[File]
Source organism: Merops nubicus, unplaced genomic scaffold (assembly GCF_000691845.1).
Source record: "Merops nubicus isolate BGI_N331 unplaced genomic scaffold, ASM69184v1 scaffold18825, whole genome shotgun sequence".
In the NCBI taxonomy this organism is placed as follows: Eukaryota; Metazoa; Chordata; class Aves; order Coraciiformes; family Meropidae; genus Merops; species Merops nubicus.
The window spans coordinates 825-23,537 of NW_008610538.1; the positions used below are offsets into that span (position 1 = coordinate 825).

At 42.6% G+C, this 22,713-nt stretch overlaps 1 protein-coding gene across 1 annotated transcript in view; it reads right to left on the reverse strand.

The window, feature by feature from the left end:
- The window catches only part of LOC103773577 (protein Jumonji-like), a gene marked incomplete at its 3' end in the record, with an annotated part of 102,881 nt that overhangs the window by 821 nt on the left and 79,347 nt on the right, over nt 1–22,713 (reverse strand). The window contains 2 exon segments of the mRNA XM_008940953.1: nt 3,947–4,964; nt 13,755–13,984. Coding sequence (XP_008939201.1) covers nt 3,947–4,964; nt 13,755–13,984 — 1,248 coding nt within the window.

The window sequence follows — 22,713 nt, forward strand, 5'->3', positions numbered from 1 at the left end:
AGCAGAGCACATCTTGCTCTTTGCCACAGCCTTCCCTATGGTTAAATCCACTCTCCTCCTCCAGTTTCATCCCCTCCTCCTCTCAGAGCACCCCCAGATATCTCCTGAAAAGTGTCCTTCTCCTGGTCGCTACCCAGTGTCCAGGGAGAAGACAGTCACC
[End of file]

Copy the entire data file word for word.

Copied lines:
Source organism: Merops nubicus, unplaced genomic scaffold (assembly GCF_000691845.1).
Source record: "Merops nubicus isolate BGI_N331 unplaced genomic scaffold, ASM69184v1 scaffold18825, whole genome shotgun sequence".
In the NCBI taxonomy this organism is placed as follows: Eukaryota; Metazoa; Chordata; class Aves; order Coraciiformes; family Meropidae; genus Merops; species Merops nubicus.
The window spans coordinates 825-23,537 of NW_008610538.1; the positions used below are offsets into that span (position 1 = coordinate 825).

At 42.6% G+C, this 22,713-nt stretch overlaps 1 protein-coding gene across 1 annotated transcript in view; it reads right to left on the reverse strand.

The window, feature by feature from the left end:
- The window catches only part of LOC103773577 (protein Jumonji-like), a gene marked incomplete at its 3' end in the record, with an annotated part of 102,881 nt that overhangs the window by 821 nt on the left and 79,347 nt on the right, over nt 1–22,713 (reverse strand). The window contains 2 exon segments of the mRNA XM_008940953.1: nt 3,947–4,964; nt 13,755–13,984. Coding sequence (XP_008939201.1) covers nt 3,947–4,964; nt 13,755–13,984 — 1,248 coding nt within the window.

The window sequence follows — 22,713 nt, forward strand, 5'->3', positions numbered from 1 at the left end:
AGCAGAGCACATCTTGCTCTTTGCCACAGCCTTCCCTATGGTTAAATCCACTCTCCTCCTCCAGTTTCATCCCCTCCTCCTCTCAGAGCACCCCCAGATATCTCCTGAAAAGTGTCCTTCTCCTGGTCGCTACCCAGTGTCCAGGGAGAAGACAGTCACC